How Have 30-Day Readmission Penalties Affected Racial Disparities in Readmissions?

an Analysis from 2007 to 2014 in Five US States

Cameron Kaplan, Michael P. Thompson, Teresa Waters

Research output: Contribution to journalArticle

1 Citation (Scopus)

Abstract

Background: Thirty-day readmission penalties implemented with the Hospital Readmission Reduction Program (HRRP) place a larger burden on safety-net hospitals which treat a disproportionate share of racial minorities, leading to concerns that already large racial disparities in readmissions could widen. Objective: To examine whether there were changes in Black-White disparities in 30-day readmissions for acute myocardial infarction (AMI), congestive heart failure (CHF), or pneumonia following the passage and implementation of HRRP, and to compare disparities across safety-net and non-safety-net hospitals. Design: Repeated cross-sectional analysis, stratified by safety-net status. Subjects: 1,745,686 Medicare patients over 65 discharged alive from hospitals in 5 US states: NY, FL, NE, WA, and AR. Main Measures: Odds ratios comparing 30-day readmission rates following an index admission for AMI, CHF, or pneumonia for Black and White patients between 2007 and 2014. Key Results: Prior to the passage of HRRP in 2010, Black and White readmission rates and disparities in readmissions were decreasing. These reductions were largest at safety-net hospitals. In 2007, Blacks had 13% higher odds of readmission if treated in safety-net hospitals, compared with 5% higher odds in 2010 (P < 0.05). These trends continued following the passage of HRRP. Conclusions: Prior to HRRP, there were large reductions in Black-White disparities in readmissions at safety-net hospitals. Although HRRP tends to assess higher penalties for safety-net hospitals, improvements in readmissions have not reversed following the implementation of HRRP. In contrast, disparities continue to persist at non-safety-net hospitals which face much lower penalties.

Original languageEnglish (US)
Pages (from-to)878-883
Number of pages6
JournalJournal of General Internal Medicine
Volume34
Issue number6
DOIs
StatePublished - Jun 15 2019

Fingerprint

Patient Readmission
Safety-net Providers
Pneumonia
Heart Failure
Myocardial Infarction
Safety
Medicare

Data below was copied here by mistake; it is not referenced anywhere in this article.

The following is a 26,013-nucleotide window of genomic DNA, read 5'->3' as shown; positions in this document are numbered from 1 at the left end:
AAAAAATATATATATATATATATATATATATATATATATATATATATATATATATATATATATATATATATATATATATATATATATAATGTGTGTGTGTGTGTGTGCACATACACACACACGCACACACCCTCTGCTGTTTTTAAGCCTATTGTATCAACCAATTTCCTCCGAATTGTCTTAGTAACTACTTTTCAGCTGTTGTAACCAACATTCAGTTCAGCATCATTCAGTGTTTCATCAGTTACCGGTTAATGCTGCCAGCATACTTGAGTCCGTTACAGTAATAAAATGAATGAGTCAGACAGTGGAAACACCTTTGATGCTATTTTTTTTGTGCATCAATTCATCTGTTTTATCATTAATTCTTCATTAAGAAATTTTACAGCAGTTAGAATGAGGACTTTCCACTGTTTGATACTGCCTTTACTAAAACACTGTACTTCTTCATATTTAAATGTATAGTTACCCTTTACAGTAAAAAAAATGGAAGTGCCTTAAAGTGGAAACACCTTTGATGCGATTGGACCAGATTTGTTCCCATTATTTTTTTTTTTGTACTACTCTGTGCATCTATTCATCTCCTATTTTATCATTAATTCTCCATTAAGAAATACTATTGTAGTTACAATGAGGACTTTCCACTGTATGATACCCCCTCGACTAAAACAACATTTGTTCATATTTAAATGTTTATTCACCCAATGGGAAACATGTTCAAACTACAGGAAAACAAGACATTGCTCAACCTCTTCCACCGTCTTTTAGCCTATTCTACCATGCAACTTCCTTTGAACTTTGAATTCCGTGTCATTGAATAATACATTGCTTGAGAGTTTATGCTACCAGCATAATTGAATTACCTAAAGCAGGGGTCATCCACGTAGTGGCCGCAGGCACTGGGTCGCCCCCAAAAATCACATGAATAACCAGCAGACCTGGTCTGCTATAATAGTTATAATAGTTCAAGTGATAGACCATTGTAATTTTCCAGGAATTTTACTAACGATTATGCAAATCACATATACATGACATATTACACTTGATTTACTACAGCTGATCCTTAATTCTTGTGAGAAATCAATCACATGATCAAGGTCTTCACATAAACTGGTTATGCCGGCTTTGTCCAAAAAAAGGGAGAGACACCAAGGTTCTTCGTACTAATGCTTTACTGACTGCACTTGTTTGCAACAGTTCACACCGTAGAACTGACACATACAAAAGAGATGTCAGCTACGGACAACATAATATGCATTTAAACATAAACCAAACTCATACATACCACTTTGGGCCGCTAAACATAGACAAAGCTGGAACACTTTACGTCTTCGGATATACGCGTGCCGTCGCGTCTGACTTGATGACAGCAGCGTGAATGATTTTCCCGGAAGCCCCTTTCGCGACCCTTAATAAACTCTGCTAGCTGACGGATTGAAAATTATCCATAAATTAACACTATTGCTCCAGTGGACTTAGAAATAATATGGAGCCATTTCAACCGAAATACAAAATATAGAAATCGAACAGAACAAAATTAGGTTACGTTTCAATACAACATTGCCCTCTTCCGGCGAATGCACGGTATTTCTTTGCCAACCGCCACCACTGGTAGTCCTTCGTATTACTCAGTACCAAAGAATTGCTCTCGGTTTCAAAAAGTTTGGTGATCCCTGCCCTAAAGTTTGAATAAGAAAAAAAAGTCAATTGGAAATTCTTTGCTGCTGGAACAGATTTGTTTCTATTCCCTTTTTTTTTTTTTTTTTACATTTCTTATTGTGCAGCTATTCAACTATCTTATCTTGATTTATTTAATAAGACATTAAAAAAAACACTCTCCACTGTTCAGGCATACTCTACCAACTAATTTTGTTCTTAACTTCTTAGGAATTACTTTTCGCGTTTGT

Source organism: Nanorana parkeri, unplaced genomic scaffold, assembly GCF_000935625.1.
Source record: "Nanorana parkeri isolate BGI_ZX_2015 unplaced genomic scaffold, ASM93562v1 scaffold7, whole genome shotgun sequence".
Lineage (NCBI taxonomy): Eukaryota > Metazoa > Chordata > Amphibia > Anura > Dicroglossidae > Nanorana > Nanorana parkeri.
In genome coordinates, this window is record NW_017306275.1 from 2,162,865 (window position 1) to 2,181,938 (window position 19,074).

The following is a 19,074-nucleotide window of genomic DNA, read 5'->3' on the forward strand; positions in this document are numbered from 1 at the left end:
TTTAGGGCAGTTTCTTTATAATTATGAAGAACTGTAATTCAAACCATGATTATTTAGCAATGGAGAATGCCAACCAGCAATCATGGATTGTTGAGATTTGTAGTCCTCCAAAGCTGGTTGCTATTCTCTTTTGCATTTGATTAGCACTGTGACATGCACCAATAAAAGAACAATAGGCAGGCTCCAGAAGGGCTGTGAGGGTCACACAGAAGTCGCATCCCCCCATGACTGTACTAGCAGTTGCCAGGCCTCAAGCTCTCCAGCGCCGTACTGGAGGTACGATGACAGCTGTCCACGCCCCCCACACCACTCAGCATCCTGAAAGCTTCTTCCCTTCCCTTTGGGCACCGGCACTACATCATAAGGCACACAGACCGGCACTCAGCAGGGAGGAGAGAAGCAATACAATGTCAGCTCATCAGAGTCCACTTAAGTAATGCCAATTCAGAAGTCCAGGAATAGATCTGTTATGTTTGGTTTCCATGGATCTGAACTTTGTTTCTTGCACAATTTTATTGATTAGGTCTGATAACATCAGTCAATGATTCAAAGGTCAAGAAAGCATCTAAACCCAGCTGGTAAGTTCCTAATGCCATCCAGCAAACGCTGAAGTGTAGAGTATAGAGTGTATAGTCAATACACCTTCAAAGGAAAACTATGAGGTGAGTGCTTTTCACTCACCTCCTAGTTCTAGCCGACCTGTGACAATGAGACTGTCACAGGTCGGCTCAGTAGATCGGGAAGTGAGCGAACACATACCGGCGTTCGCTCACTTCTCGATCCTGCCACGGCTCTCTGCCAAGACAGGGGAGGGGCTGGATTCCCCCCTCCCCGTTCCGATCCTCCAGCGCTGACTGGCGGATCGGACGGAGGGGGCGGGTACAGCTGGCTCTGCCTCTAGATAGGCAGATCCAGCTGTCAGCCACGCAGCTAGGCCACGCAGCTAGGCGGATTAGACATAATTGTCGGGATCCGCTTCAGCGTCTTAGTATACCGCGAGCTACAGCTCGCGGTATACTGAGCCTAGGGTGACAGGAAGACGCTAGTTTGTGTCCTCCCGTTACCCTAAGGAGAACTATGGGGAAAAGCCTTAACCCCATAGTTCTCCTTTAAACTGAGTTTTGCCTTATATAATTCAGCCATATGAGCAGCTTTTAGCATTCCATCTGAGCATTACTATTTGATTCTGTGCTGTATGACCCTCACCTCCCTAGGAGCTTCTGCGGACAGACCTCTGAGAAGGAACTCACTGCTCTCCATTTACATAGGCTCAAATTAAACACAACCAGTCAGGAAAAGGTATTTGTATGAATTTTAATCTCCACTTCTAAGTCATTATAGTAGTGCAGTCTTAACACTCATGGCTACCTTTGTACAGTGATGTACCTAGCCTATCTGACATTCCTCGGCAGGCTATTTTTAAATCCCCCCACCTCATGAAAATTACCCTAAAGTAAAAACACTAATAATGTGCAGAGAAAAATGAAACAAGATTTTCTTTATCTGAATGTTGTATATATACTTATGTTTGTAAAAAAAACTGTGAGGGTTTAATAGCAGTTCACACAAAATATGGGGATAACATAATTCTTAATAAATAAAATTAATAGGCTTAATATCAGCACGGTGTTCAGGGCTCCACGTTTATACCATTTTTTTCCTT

Cross-Sectional Studies
Odds Ratio
hydroquinone

All Science Journal Classification (ASJC) codes

  • Internal Medicine

Cite this

@article{01cfa2a4b42a4886b91dcc3d2b1c7c81,
title = "How Have 30-Day Readmission Penalties Affected Racial Disparities in Readmissions?: an Analysis from 2007 to 2014 in Five US States",
abstract = "Background: Thirty-day readmission penalties implemented with the Hospital Readmission Reduction Program (HRRP) place a larger burden on safety-net hospitals which treat a disproportionate share of racial minorities, leading to concerns that already large racial disparities in readmissions could widen. Objective: To examine whether there were changes in Black-White disparities in 30-day readmissions for acute myocardial infarction (AMI), congestive heart failure (CHF), or pneumonia following the passage and implementation of HRRP, and to compare disparities across safety-net and non-safety-net hospitals. Design: Repeated cross-sectional analysis, stratified by safety-net status. Subjects: 1,745,686 Medicare patients over 65 discharged alive from hospitals in 5 US states: NY, FL, NE, WA, and AR. Main Measures: Odds ratios comparing 30-day readmission rates following an index admission for AMI, CHF, or pneumonia for Black and White patients between 2007 and 2014. Key Results: Prior to the passage of HRRP in 2010, Black and White readmission rates and disparities in readmissions were decreasing. These reductions were largest at safety-net hospitals. In 2007, Blacks had 13{\%} higher odds of readmission if treated in safety-net hospitals, compared with 5{\%} higher odds in 2010 (P < 0.05). These trends continued following the passage of HRRP. Conclusions: Prior to HRRP, there were large reductions in Black-White disparities in readmissions at safety-net hospitals. Although HRRP tends to assess higher penalties for safety-net hospitals, improvements in readmissions have not reversed following the implementation of HRRP. In contrast, disparities continue to persist at non-safety-net hospitals which face much lower penalties.",
author = "Cameron Kaplan and Thompson, {Michael P.} and Teresa Waters",